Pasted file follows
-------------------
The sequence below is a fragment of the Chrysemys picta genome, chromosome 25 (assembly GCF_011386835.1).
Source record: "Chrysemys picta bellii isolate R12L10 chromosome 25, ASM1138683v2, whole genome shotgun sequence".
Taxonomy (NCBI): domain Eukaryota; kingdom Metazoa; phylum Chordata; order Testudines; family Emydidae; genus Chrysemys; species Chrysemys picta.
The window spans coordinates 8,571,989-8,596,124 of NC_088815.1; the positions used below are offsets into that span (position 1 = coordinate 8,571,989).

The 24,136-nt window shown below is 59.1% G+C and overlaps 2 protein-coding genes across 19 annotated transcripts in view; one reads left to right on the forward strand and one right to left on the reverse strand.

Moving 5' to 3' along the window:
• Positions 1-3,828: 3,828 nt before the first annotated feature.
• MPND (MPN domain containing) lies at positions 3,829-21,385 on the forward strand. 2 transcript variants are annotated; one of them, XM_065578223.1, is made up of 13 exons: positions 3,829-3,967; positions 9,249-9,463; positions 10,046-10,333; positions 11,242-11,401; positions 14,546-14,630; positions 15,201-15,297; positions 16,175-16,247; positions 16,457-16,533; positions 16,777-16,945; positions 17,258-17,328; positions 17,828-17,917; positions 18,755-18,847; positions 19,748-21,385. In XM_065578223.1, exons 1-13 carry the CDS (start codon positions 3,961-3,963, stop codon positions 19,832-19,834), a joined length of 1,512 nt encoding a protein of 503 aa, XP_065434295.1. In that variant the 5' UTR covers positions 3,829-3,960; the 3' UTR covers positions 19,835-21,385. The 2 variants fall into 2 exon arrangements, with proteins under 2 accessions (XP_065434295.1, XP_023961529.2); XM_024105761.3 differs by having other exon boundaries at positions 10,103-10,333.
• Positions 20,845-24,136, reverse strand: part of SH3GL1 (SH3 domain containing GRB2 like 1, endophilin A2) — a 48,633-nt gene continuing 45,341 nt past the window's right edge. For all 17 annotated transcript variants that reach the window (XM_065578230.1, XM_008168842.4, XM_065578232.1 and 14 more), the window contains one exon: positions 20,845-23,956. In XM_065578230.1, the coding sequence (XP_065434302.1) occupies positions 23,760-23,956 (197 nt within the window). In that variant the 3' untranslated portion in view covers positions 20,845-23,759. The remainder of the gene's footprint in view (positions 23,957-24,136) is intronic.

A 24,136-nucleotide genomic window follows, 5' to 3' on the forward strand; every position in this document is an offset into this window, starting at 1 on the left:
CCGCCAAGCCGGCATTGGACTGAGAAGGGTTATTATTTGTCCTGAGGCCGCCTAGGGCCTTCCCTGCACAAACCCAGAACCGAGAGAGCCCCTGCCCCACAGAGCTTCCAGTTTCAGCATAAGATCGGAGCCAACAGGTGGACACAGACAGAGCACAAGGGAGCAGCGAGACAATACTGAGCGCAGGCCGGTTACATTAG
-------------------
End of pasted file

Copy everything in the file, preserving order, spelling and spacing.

The sequence below is a fragment of the Chrysemys picta genome, chromosome 25 (assembly GCF_011386835.1).
Source record: "Chrysemys picta bellii isolate R12L10 chromosome 25, ASM1138683v2, whole genome shotgun sequence".
Taxonomy (NCBI): domain Eukaryota; kingdom Metazoa; phylum Chordata; order Testudines; family Emydidae; genus Chrysemys; species Chrysemys picta.
The window spans coordinates 8,571,989-8,596,124 of NC_088815.1; the positions used below are offsets into that span (position 1 = coordinate 8,571,989).

The 24,136-nt window shown below is 59.1% G+C and overlaps 2 protein-coding genes across 19 annotated transcripts in view; one reads left to right on the forward strand and one right to left on the reverse strand.

Moving 5' to 3' along the window:
• Positions 1-3,828: 3,828 nt before the first annotated feature.
• MPND (MPN domain containing) lies at positions 3,829-21,385 on the forward strand. 2 transcript variants are annotated; one of them, XM_065578223.1, is made up of 13 exons: positions 3,829-3,967; positions 9,249-9,463; positions 10,046-10,333; positions 11,242-11,401; positions 14,546-14,630; positions 15,201-15,297; positions 16,175-16,247; positions 16,457-16,533; positions 16,777-16,945; positions 17,258-17,328; positions 17,828-17,917; positions 18,755-18,847; positions 19,748-21,385. In XM_065578223.1, exons 1-13 carry the CDS (start codon positions 3,961-3,963, stop codon positions 19,832-19,834), a joined length of 1,512 nt encoding a protein of 503 aa, XP_065434295.1. In that variant the 5' UTR covers positions 3,829-3,960; the 3' UTR covers positions 19,835-21,385. The 2 variants fall into 2 exon arrangements, with proteins under 2 accessions (XP_065434295.1, XP_023961529.2); XM_024105761.3 differs by having other exon boundaries at positions 10,103-10,333.
• Positions 20,845-24,136, reverse strand: part of SH3GL1 (SH3 domain containing GRB2 like 1, endophilin A2) — a 48,633-nt gene continuing 45,341 nt past the window's right edge. For all 17 annotated transcript variants that reach the window (XM_065578230.1, XM_008168842.4, XM_065578232.1 and 14 more), the window contains one exon: positions 20,845-23,956. In XM_065578230.1, the coding sequence (XP_065434302.1) occupies positions 23,760-23,956 (197 nt within the window). In that variant the 3' untranslated portion in view covers positions 20,845-23,759. The remainder of the gene's footprint in view (positions 23,957-24,136) is intronic.

A 24,136-nucleotide genomic window follows, 5' to 3' on the forward strand; every position in this document is an offset into this window, starting at 1 on the left:
CCGCCAAGCCGGCATTGGACTGAGAAGGGTTATTATTTGTCCTGAGGCCGCCTAGGGCCTTCCCTGCACAAACCCAGAACCGAGAGAGCCCCTGCCCCACAGAGCTTCCAGTTTCAGCATAAGATCGGAGCCAACAGGTGGACACAGACAGAGCACAAGGGAGCAGCGAGACAATACTGAGCGCAGGCCGGTTACATTAG